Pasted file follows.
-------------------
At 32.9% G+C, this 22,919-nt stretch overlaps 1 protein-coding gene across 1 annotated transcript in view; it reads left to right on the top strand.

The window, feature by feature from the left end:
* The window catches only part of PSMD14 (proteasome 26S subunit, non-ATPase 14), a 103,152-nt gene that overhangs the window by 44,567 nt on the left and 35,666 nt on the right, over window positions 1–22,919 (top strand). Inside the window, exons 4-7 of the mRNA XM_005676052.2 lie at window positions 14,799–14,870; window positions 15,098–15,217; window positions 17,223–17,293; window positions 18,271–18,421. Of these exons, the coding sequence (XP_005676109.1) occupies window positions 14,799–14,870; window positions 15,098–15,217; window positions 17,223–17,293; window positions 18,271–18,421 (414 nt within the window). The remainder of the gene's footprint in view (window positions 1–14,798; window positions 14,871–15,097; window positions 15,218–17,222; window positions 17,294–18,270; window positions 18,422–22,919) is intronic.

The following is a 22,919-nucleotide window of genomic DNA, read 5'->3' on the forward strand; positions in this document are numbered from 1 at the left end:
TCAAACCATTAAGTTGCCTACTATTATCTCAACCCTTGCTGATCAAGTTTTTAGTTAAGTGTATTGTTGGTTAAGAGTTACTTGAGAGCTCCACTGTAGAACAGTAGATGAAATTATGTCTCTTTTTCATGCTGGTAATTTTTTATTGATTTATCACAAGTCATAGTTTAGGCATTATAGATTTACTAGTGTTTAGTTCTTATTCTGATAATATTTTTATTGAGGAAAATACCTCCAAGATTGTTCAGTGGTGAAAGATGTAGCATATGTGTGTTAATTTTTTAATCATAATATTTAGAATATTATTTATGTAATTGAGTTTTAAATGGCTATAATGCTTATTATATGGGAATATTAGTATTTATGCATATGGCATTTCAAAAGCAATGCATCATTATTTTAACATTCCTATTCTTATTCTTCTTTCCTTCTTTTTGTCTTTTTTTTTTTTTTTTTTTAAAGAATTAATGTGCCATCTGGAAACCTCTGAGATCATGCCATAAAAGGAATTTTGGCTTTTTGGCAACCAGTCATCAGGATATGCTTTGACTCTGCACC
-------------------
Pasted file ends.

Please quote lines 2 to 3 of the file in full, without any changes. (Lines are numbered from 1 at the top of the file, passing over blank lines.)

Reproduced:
The window, feature by feature from the left end:
* The window catches only part of PSMD14 (proteasome 26S subunit, non-ATPase 14), a 103,152-nt gene that overhangs the window by 44,567 nt on the left and 35,666 nt on the right, over window positions 1–22,919 (top strand). Inside the window, exons 4-7 of the mRNA XM_005676052.2 lie at window positions 14,799–14,870; window positions 15,098–15,217; window positions 17,223–17,293; window positions 18,271–18,421. Of these exons, the coding sequence (XP_005676109.1) occupies window positions 14,799–14,870; window positions 15,098–15,217; window positions 17,223–17,293; window positions 18,271–18,421 (414 nt within the window). The remainder of the gene's footprint in view (window positions 1–14,798; window positions 14,871–15,097; window positions 15,218–17,222; window positions 17,294–18,270; window positions 18,422–22,919) is intronic.